The Worst "Friends" Guest Star Ever, According to the Creators
Apparently, Jean-Claude Van Damme caused all kinds of issues on set.
Twenty-five years ago, on Jan. 28, 1996, the Friends episode "The One After the Superbowl" [sic] aired and became the series' most-watched of all time. Now, the creators of the series and the episode's director and writers are taking a look back at the milestone with The Hollywood Reporter (THR), from how it came to be to the casting of its big-name guest stars. And one Friends guest star in the episode sounds like he was probably the worst in the show's history.
The special hour-long episode features Julia Roberts, Brooke Shields, Chris Isaak, Jean-Claude Van Damme, Fred Willard, and Dan Castellaneta as special guests. But it was action star Van Damme who really caused some issues on set, from showing up late to the way he kissed two of the show's stars.
Read on to find out what those behind the show had to say about Van Damme and his disastrous guest appearance. And for more on Friends, Cole Sprouse Says Jennifer Aniston Made His Friends Role "Quite Difficult."
This Friends episode was high-stakes.
The time slot after the Super Bowl is highly coveted since the game draws in so many viewers. So, the creators of Friends—Marta Kauffman, David Crane, and Kevin Bright—had to provide something outside of their usual 30-minute episode.
"We told them it had to be an hour because we weren't going to turn the extra time back to the affiliates," Warren Littlefield, who was the president of NBC Entertainment at the time, told THR. "And we figured that people had been watching TV for eight hours at this point so it shouldn't be the subtlest episode. They had to go for it and have fun."
The creators and writers came up with multiple storylines that would span an hour, deciding to feature the return of Ross' (David Schwimmer) monkey, Marcel, and to cast several notable guest stars.
All the guest stars were great—except one.
In the THR story, the crew praises all of the guest stars except one. Director Michael Lembeck said, "Julia Roberts was a joy," and called Isaak a "swell guy," even if his acting was "like working with a salmon" at first. (He is primarily a singer, not an actor, after all.) Kauffman raved that "Brooke Shields hit it out of the park," and referring to Castellaneta and Willard, Bright said, "Their scenes are my two favorite moments."
But Van Damme was another story.
Van Damme was reportedly late and demanding.
Van Damme was cast to play a comedic version of himself, because the writers wanted Monica (Courteney Cox) and Rachel (Jennifer Aniston) to compete with each other over who got to date a movie star.
"Jean-Claude Van Damme may have fallen into the category of who's more difficult to work with, him or the monkey?" said Littlefield. Bright remembered that the actor arrived to the set three or four hours late, and when Bright tried to talk to him, the Bloodsport star exclaimed, "No! First, I memorize lines. Then you give me the feeling."
One of the episode's writers, Mike Sikowitz, claimed that Van Damme got someone to go on a cereal run for him. "He asked through his manager or some other person who came to the set with him for Cocoa Puffs," Sikowitz said. "I believe a P.A. ran out and got them."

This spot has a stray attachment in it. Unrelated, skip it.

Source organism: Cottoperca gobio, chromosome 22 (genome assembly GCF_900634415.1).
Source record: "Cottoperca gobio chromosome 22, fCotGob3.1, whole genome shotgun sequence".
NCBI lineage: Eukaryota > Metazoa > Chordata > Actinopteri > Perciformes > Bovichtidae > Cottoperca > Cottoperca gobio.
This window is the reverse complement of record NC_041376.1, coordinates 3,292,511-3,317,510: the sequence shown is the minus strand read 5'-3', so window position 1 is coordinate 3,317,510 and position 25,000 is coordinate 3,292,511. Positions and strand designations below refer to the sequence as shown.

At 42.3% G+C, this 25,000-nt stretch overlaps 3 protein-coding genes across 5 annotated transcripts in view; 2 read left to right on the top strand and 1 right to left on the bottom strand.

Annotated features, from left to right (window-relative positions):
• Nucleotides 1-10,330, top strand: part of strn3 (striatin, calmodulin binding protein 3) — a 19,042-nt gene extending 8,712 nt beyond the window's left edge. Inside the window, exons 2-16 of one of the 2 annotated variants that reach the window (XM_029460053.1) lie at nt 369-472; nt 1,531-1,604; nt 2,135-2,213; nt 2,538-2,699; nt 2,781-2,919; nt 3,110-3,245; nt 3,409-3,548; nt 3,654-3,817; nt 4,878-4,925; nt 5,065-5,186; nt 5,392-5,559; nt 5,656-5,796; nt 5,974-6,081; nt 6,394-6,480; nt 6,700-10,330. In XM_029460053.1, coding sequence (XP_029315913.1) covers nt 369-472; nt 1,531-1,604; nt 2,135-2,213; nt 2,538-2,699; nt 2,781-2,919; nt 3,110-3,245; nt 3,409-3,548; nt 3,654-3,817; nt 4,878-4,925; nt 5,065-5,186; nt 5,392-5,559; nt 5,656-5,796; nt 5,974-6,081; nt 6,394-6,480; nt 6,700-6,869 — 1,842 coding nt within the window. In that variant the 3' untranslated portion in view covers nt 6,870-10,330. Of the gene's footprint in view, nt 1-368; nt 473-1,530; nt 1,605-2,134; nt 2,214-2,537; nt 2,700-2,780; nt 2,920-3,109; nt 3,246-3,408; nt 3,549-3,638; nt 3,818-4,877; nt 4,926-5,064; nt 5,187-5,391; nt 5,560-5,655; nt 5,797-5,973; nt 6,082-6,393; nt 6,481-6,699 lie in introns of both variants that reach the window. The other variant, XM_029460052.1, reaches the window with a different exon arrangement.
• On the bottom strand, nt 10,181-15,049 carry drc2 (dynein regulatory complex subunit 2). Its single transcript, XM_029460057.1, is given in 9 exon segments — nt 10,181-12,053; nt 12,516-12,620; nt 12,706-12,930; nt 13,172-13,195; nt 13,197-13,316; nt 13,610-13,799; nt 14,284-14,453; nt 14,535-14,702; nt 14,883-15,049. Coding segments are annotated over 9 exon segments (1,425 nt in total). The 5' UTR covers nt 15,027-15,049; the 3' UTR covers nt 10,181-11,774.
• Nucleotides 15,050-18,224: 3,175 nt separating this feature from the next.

For more on the show Aniston's working on now, check out Jennifer Aniston Shows Off Her New Hairstyle as She Heads Back to Work.
He received complaints about his kissing from two stars.
Apparently, both Aniston and Cox told their director to ask Van Damme not to use tongue during their kissing scenes.
"Having completely blown up our shooting day, we had to scramble," Lembeck told THR. "Then he's unprepared and arrogant! But this is the story I want to share: We shoot him and Jennifer first. Then she walks over to me and says 'Lem, Lem, would you do me a favor and ask him not to put his tongue in my mouth when he's kissing me?'" Lembeck says he told Van Damme he was doing great, but since it was a tight shot to not kiss with tongue.
"Then we're shooting a scene later with Courteney," Lembeck continued. "Here comes Courteney walking toward me and saying, 'Lem, can you please tell him not to put his tongue in my mouth?' I couldn't believe it! I had to tell him again, but a little firmer."
Bright added, "Jennifer told me about it, and I remember telling her that maybe he doesn't understand this isn't the movies? But we asked him several times."
THR notes that Van Damme's representatives did not respond to requests for comment.
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The Friends writers still have some mixed feelings about his storyline.
A couple of the Friends writers commented on the Van Damme storyline as a whole, and it seems like it was divisive. "He's not a comedy star, and I think it showed," said writer Michael Borokow. "On the other hand, we didn't need him to be funny. We needed a big Hollywood star that the girls would fight over and he did that great."
Writer Alexa Junge still isn't a fan of this particular plot. "I didn't like that storyline," she told the publication. "I was upset that my Monica and Rachel sold each other out romantically."
Want more behind-the-scenes secrets about the show? Here's The Embarrassing Friends Gaffe You Never Noticed Before.